YP Comment: A nation’s debt to heroic police. Keith Palmer: An example to all

A vigil took place to remember PC Keith Palmer and other victims of the Westminster terror attack.
A vigil took place to remember PC Keith Palmer and other victims of the Westminster terror attack.
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OUT of the darkness from this week’s horrifying events in Westminster comes the poignant beacon of hope that is the outpouring of support towards the brave police officers, members of the military and public servants who protect us all.

More than £500,000 was raised for the family of murdered police officer Keith Palmer by well-wishers in little more than 24 hours after a fundraising campaign was launched in his honour.

The split-second decisions taken by Pc Palmer and the officer who shot dead terrorist Khalid Masood – reported to be Defence Secretary Michael Fallon’s personal security guard – undoubtedly prevented further lives from being lost. They also highlight not only the extraordinary bravery of those ready to give their lives to protect democracy, but the fallacy of criticising those who make instant decisions in order to uphold public safety.

There have been a succession of cases in which the actions of armed police officers have been subjected to years of scrutiny. Even more notoriously, members of the military who served in Iraq have had their reputations dragged through the mud.

We should cherish the fact we live in a society where our police and armed forces act with the highest levels of integrity, and that their actions are scrutinised whenever there is loss of life. The Independent Police Complaints Commission provides a vital safeguard, one which might have saved so much of the enmity that blighted Northern Ireland if it had been in existence at the time of the Troubles. Even though none of the officers involved in Westminster are suspected of wrongdoing, the watchdog is duty-bound to investigate. That said, the public’s defiant response to the terrorist threat has been matched by expressions of goodwill for the police. It is a debt of gratitude which can only be repaid with continued support for the police, and security services, as they go about their onerous work.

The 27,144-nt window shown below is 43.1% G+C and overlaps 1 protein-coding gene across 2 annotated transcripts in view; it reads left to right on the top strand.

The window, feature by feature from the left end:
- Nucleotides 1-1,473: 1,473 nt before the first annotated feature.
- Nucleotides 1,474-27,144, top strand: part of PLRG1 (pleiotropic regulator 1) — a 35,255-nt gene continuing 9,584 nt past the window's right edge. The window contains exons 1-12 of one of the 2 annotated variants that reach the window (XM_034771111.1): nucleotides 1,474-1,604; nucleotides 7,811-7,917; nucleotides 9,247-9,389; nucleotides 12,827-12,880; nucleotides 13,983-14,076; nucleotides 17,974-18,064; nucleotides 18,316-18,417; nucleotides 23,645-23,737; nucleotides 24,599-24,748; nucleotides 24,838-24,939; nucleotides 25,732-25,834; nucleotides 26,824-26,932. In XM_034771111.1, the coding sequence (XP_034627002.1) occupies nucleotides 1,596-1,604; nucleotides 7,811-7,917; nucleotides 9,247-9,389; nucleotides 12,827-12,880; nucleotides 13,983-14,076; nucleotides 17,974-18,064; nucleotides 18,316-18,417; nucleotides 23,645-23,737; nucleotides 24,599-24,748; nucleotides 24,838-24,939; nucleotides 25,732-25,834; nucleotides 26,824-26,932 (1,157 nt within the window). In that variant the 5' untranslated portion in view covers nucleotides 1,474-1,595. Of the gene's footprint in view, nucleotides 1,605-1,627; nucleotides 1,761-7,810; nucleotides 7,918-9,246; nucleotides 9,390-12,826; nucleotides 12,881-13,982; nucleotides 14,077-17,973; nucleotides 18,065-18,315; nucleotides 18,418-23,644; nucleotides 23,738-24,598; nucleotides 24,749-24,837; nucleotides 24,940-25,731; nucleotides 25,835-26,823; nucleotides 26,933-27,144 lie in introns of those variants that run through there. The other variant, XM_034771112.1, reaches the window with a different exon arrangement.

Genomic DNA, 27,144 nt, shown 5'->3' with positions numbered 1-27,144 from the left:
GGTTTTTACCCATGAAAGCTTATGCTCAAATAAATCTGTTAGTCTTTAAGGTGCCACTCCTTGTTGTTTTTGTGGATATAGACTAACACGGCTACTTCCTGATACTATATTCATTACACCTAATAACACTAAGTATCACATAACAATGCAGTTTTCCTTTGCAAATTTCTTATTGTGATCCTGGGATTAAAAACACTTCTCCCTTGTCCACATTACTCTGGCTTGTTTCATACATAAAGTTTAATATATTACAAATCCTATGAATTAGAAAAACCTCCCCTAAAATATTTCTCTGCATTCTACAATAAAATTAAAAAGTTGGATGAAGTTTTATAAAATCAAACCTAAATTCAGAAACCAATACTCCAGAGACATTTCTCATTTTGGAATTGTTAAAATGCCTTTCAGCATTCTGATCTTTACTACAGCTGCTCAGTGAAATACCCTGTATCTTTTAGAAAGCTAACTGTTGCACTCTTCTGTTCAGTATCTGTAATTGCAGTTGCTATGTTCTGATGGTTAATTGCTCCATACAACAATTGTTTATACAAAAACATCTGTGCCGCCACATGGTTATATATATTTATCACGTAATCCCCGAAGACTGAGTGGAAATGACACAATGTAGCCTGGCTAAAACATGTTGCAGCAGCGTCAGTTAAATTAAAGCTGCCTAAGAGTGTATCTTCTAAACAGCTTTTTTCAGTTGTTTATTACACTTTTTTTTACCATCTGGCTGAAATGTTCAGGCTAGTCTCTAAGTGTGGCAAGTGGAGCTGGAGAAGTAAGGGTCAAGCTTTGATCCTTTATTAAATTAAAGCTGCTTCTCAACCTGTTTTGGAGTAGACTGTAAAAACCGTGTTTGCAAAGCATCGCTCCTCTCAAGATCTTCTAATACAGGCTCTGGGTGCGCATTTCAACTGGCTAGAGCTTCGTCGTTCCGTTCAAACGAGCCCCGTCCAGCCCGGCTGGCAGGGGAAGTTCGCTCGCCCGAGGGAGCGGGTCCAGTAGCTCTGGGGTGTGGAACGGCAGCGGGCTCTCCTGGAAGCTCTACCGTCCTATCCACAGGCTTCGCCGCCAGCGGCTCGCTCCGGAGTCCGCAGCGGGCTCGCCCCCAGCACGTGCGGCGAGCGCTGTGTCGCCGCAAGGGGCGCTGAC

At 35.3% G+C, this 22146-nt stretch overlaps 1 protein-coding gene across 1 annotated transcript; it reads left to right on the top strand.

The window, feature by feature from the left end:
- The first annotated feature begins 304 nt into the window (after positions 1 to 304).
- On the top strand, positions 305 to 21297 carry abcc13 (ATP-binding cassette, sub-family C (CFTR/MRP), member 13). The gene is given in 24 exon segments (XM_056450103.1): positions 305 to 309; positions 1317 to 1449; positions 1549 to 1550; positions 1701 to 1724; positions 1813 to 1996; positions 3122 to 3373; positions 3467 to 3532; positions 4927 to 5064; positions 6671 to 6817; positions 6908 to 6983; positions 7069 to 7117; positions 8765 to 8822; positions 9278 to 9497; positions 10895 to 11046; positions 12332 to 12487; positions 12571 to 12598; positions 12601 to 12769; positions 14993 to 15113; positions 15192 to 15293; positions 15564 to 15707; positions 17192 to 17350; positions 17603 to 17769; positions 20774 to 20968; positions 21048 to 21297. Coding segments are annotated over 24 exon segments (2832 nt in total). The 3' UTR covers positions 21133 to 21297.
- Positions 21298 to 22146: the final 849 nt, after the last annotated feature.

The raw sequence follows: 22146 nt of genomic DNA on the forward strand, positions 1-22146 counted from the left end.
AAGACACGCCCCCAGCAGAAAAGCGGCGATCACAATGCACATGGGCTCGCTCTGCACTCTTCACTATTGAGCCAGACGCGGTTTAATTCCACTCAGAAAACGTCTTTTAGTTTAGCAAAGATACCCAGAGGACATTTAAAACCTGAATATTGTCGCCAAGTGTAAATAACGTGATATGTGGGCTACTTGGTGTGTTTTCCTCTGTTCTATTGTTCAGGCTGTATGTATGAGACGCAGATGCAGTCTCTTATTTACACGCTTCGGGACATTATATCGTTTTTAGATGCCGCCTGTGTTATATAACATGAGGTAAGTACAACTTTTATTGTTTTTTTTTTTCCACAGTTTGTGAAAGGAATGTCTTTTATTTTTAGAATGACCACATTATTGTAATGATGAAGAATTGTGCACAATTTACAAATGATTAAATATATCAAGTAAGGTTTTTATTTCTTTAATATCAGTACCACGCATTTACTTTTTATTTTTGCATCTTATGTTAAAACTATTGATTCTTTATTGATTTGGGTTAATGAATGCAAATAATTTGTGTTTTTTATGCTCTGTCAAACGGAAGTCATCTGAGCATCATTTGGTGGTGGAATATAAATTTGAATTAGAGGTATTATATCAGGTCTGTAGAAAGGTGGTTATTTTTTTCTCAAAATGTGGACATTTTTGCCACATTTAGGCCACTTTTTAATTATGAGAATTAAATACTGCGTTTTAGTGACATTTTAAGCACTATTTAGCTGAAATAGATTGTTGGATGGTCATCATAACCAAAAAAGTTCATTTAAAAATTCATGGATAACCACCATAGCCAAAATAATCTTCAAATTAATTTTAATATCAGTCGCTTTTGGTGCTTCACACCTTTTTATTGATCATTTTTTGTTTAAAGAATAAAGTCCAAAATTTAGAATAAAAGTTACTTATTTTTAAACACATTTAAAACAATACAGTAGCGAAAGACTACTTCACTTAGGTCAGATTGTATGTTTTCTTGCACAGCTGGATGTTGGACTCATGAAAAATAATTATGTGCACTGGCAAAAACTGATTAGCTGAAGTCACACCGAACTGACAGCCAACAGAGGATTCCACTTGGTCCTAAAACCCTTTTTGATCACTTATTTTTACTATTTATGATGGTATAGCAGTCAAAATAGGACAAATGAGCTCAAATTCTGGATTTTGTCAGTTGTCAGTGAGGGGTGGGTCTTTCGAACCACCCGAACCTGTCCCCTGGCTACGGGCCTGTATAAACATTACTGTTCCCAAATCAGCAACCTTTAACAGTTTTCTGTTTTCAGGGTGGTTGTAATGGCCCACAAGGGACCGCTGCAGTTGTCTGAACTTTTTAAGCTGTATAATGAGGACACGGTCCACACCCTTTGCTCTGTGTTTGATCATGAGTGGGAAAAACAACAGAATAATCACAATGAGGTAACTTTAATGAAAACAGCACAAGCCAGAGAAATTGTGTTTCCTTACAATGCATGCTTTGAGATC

Trains of thought

THE fact that Virgin Trains is to extend its half-hourly weekday service between Leeds and London to a Saturday shows, once again, the importance of the East Coast main line as a business and leisure route.

It means there will be an additional 600,000 seats a year – testimony to the route’s strategic importance. Like all operators, Virgin Trains would not be providing additional services if there was not the public demand.

However, two further points do need to be made on the back of this welcome announcement. First, this route will remain critically important, if and when HS2 is built, and will continue to require long-term investment in its infrastructure – there remains a lingering worry that high-speed rail will swallow Government funding intended for more provincial routes.

Second, the significant increase in passenger numbers on this route over the past decade shows the untapped potential of the trans-Pennine railway from both a business and leisure perspective.

It’s struggling to cope with passenger demand now, travellers forced to stand on three-carriage trains at peak times.

Though there are plans to upgrade the line between Yorkshire and Lancashire, this region’s leaders still need to use every opportunity they can to remind the Government that this is probably the most urgent infrastructure project on the whole rail network and the encouraging promises of Chris Grayling, the Transport Secretary, still need to be delivered.

For, while links to and from London will always be important, so, too, are east-west connections.

Bishop battle

THE review into the appointments of senior Church of England clergy will be awaited with interest in Sheffield. Given bishop-designate Philip North resigned because his principled and theological opposition to female clergy became too much of a distraction, the question now is whether such conservative figures can be promoted to high-profile positions.

Even though provision was made for such views when the Church embraced the consecration of female bishops in 2014, the CoE has – in the words of the Archbishop of York – still to learn “how we can disagree Christianly”. This episode is all the more regrettable because Bishop of North is, by all accounts, a charismatic figure who has supported, and inspired, women clergy. Perhaps one way forward – and it is a humble suggestion – is for local parishes to have a greater say in this process in the future. A more informed process in Sheffield might have avoided so much of this discord.